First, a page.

More than two decades ago, articles by William Nordhaus and by Douglas Hibbs launched the systematic study of the relationship between political motivations and the nature of macroeconomic policies and outcomes. Nordhaus, perhaps inspired by watching the machinations of the Nixon administration in its recent reelection drive, created a model to show how the desire for reelection might lead incumbents to stimulate the economy just before elections, with adverse effects to be experienced subsequently (“The Political Business Cycle,” Review of Economic Studies 42 [1975]:169-90). Hibbs presented an econometric demonstration that unemployment is lower and economic growth is higher under Democrats than Republicans, and an estimate of how much (“Political Parties and Macroeconomic Policy,” American Political Science Review 71 [1977]:1467-87).

Those two articles stimulated a great deal of research and scholarship elaborating and testing opportunistic electoral-cycle models in the tradition of Nordhaus and partisan models in the tradition of Hibbs. At the same time, macroeconomics was undergoing the rational-expectations revolution, which challenged the then conventional Keynesian wisdom that politicians could control the performance of the economy.

The field of macropolitical economy blossomed under those two countervailing developments. The first was a logical extension of the public choice “movement,” dating from the mid-sixties, into macroeconomics. That development involved the scholarly recognition that policy makers do not necessarily act as benevolent dictators maximizing the general welfare, but rather may maximize their own political goals. Those goals have been operationalized as maximizing votes, ideological goals, or some combination of the two.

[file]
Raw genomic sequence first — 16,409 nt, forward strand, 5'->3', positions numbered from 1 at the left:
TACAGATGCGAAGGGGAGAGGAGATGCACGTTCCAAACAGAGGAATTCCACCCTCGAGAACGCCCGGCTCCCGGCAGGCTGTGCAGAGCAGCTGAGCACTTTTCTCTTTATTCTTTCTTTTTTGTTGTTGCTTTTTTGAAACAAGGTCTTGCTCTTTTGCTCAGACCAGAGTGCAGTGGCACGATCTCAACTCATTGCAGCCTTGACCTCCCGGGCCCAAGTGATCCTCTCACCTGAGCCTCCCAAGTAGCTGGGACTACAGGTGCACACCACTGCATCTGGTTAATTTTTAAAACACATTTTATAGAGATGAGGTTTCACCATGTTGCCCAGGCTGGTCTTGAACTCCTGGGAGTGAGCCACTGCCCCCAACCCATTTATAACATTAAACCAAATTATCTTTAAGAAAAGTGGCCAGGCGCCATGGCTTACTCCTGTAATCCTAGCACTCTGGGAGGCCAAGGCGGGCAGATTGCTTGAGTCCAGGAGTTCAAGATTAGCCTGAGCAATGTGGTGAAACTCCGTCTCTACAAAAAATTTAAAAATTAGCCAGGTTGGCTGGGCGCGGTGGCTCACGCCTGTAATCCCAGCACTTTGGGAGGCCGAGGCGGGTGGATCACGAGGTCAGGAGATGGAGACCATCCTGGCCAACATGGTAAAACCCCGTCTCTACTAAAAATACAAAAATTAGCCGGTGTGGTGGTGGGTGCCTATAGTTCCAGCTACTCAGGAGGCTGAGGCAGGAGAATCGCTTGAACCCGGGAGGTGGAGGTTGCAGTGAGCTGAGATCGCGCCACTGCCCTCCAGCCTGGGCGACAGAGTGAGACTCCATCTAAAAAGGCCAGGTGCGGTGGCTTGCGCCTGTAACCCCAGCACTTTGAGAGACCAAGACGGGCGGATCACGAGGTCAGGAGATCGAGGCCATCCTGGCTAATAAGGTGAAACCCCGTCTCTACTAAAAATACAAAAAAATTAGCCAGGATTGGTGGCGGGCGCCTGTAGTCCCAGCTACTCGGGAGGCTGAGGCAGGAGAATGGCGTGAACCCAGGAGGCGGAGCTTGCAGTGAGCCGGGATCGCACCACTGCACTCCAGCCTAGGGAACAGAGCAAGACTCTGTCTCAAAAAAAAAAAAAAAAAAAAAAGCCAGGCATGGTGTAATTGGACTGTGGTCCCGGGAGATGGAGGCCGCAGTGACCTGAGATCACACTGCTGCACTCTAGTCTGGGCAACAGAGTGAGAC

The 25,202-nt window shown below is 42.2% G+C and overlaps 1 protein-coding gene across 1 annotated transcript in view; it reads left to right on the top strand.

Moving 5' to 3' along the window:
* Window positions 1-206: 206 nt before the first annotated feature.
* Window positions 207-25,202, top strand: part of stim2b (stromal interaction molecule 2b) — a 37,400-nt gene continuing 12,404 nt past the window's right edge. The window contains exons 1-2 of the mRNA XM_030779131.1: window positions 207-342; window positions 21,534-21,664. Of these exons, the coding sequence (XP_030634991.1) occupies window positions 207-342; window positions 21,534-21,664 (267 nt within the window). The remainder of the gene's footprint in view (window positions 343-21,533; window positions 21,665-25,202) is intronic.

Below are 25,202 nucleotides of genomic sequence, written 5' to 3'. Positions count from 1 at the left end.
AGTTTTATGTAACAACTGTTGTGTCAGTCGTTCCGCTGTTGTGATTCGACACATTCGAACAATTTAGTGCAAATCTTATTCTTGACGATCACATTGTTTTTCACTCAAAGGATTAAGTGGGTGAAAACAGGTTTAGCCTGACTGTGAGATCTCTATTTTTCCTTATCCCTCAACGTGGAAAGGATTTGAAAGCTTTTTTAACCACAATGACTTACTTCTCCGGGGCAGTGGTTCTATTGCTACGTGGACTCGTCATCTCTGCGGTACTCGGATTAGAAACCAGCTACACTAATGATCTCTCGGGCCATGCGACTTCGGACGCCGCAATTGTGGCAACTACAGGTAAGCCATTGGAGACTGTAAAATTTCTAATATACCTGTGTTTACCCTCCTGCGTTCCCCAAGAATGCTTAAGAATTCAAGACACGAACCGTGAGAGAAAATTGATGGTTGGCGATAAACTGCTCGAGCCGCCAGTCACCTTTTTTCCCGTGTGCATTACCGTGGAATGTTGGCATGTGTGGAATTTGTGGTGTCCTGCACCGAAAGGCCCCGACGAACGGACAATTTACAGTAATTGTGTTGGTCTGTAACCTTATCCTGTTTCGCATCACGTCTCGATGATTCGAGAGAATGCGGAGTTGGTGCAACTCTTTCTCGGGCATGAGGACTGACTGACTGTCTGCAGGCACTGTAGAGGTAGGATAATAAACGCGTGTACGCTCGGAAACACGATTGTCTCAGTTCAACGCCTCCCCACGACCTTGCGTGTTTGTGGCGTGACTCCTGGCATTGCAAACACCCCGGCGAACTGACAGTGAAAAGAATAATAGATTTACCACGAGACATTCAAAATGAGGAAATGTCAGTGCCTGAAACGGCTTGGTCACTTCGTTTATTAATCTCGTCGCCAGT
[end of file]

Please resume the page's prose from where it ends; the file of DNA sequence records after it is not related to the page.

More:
The second development, in its starkest form, led to the “policy ineffectiveness proposition,” attributed to Robert Lucas. This proposition asserted that macroeconomic policy makers were in a game not against nature but against economic agents who understood the economy, were already optimizing, and might act so as to defeat policy interventions by the government. The implication was that policy makers could influence real macroeconomic variables such as growth and unemployment only by surprising economic agents. (There was still no doubt that policy makers could influence inflation, a nominal variable.) Moreover, rational economic agents could not be repeatedly surprised or fooled. The implication was that the kind of political manipulation that was presumed by the hypotheses of opportunistic and partisan models would be defeated by rational agents in the economy and the electorate.

Since then the study of politics and economic performance has become far more sophisticated and has taken full account of rational expectations. Alberto Alesina is one of the leading scholars to adapt that new theory of macroeconomics to the possibility of political goals and motivations on the part of policy makers. And Political Cycles and Macroeconomics is the most comprehensive and authoritative statement of scholarship in this field. It is a theoretical and empirical statement of the state of the art in political macroeconomics. It contains a review of alternative theories and fresh empirical tests. It builds on a decade or more of empirical work by Alesina, with the present colleagues and others, and by many other scholars.

Alesina and his colleagues begin with an intellectual map of opportunistic and partisan theories, for each of which there are traditional models with an exploitable Phillips curve and models that are consistent with rational expectations. The conclusions are that the rational choice and rational expectations theories are more successful than their more traditional predecessors and that the partisan model is more successful than the opportunistic model in explaining macroeconomic behavior. That is, the designated winner on both theoretical and empirical grounds is “rational partisan theory,” of which the leading scholar is Alberto Alesina himself. The theories are tested with data for the United States and for most of the developed economies in the Organization for Economic Cooperation and Development (OECD).